Fox is biggest boob at Bowl
We have singers Janet Jackson and Justin Timberlake to thank for giving a whole new meaning to watching the Boob Tube on Super Bowl Sunday, and the federal regulator of broadcasting is mad enough to order an investigation, calling the incident a “classless, crass and deplorable stunt.”
Timberlake said he did not intend to expose Jackson’s breast in what he called a “wardrobe malfunction” during the halftime show. Wouldn’t it be a better America if people just admitted their stupidity, instead of denying the obvious? Come on Timberlake, you ruined an already horrible halftime show, and did so while all age groups sat with their families and friends and watched. As role models, Jackson and Timberlake ought to be ashamed. As human beings, it’s too bad degenerates like them get to become rich and famous (not to mention Kid Rock. What’s so cowboy about that guy?).
Even more frustrating, CBS has the audacity to air coverage of Jackson’s exposed breast, but they won’t even show a glimpse of an idiot streaker running on the field shortly after the halftime festivities. It makes me wonder where the morals of popular American society really stand, but we do know they’re about as pure as the small star that covered Jackson’s nipple before the camera quickly panned away.
Moving on, I write about Super Bowl XXXVIII mainly because I’m feeling confident heading into my personal offseason, February and March.
I predicted that Peyton Manning would collapse in New England’s frozen stadium, and he did. I predicted Tom Brady would earn his second Super Bowl MVP at 26, and he did (setting a Super Bowl record for completions with 32). I predicted Adam Vinatieri would kick his second Super Bowl-winning field goal, and he did. For some reason my beanie felt a little bit tighter on Monday morning, but I don’t know why.
OK, I was more than 100 yards and a touchdown off with Brady, and I was four yards off about Vinatieri’s FG. And I was a few touchdowns off with the final score (32-29, instead of 17-16). But that’s pretty good, and I hope I’ve earned your trust as the sports editor.
Besides Jackson and Timberlake dancing and singing abreast (so far, my No. 1 pun), there was another aspect of the Super Bowl that bothered me. Actually, it’s a complaint about football decision-making in general. Say what you will about Panthers head coach John Fox and his greatness, but he made the same recurring mistake that has haunted so many NFL coaches – and, unfortunately for his team, he made it twice.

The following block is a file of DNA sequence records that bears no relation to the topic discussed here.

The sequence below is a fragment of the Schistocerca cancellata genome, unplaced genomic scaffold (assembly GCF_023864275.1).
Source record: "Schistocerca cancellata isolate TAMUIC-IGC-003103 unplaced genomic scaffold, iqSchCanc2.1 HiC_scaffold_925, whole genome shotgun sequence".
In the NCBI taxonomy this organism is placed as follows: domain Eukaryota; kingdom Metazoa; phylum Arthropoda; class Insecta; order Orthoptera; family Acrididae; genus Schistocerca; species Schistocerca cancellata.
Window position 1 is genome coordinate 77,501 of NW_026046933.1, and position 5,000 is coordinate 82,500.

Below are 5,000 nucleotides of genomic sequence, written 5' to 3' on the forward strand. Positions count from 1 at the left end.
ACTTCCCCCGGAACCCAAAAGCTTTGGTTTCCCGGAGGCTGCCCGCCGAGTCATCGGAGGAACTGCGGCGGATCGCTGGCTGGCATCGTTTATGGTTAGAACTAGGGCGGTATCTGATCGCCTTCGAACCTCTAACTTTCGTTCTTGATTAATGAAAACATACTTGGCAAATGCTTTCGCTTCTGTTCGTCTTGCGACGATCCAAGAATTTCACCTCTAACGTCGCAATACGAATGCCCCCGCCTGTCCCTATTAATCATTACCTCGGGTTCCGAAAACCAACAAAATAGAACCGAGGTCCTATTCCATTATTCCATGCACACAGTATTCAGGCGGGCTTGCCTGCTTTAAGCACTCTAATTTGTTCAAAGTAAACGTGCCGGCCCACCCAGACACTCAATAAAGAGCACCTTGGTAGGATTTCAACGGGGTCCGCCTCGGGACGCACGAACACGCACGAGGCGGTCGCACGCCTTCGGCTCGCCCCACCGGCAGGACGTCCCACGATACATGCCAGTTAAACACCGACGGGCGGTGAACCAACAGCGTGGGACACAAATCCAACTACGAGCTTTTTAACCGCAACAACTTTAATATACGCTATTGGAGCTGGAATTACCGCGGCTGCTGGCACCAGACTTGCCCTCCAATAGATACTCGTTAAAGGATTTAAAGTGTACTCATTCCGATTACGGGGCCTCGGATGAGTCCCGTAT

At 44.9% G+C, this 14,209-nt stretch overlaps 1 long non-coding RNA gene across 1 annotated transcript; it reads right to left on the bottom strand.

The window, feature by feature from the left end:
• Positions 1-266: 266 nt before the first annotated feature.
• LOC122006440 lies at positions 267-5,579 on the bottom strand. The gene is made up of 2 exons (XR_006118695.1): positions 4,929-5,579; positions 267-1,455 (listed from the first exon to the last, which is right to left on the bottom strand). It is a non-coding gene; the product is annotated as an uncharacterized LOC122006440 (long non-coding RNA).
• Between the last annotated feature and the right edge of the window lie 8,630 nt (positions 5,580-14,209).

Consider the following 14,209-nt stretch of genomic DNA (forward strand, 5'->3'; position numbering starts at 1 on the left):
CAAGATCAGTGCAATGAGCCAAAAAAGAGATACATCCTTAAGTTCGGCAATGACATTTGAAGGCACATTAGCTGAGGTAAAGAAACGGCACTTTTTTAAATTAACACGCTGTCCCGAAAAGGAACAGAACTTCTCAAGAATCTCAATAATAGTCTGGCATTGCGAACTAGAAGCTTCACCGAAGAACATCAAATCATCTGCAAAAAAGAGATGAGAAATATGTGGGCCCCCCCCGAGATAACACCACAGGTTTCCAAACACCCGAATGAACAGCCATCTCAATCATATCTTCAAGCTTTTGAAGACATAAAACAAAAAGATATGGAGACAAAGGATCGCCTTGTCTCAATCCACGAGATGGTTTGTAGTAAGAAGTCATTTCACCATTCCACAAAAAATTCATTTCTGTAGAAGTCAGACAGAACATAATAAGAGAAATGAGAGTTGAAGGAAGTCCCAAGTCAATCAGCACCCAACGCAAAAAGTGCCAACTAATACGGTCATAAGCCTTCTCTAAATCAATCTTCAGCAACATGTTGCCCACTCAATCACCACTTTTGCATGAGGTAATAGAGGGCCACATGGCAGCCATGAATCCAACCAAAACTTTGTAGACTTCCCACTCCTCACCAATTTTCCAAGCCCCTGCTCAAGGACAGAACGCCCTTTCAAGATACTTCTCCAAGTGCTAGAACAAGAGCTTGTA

With over 12 minutes left in the game (an eternity in football), the Panthers had stormed back, momentum on their side, to within five points after DeShaun Foster’s touchdown made it 21-16. Fox’s line of thinking was to try to get within a field goal by making a two-point conversion.
So Fox went for two and his team failed, killing their momentum and changing the whole complexion of the game. The decision was just as boneheaded as kicker John Kasay’s errant kick that gave the Patriots the ball on the 40 with 1:08 to play.
Had Fox kicked the extra point earlier to make it 21-17, Muhsin Muhammad’s 85-yard touchdown reception with 6:53 left, plus an extra point, would have made it a 24-21 Panthers lead. Instead, now faced with a 22-21 score, Fox figured he had to attempt the conversion again. Again his team missed. But, Fox should have learned from his first mistake. Contrary to popular belief, a 23-21 lead would have benefited Carolina. Here’s why:
The worse that happens to the Panthers is the Pats score a touchdown and two-point conversion on their next possession (like they did) to make it 29-23. In this case, the Panthers have to drive down the field and score a touchdown (like they did) and kick the extra point to take the lead, 30-29. This strategy would have at least afforded the Panthers a one-point cushion and added a little more pressure to Vinatieri’s kick. Instead, they settle for a tie, and Kasay makes it worse with his kick out of bounds.
Had Fox kicked and made both extra points, Vinatieri’s last second kick would have been for the tie because the Panthers would have been ahead 31-28. If Vinatieri makes it, the Panthers still have overtime to win, and the viewing audience enjoys its first ever Super Bowl overtime. If the Pats lose in OT, maybe the sports world is talking about the two that Vinatieri missed in the first half. But, because of Fox, Vinatieri is a hero, and I am on Vinatieri’s South Dakota bandwagon, waving my red, white and blue.
By not taking the easy points, Fox turned out to be the biggest boob of the four that made their presence known at the Biggest Show on Turf. Luckily for one boob, it won’t have to answer critics and explain its appearance.
Matt Brown is sports and outdoors reporter for the
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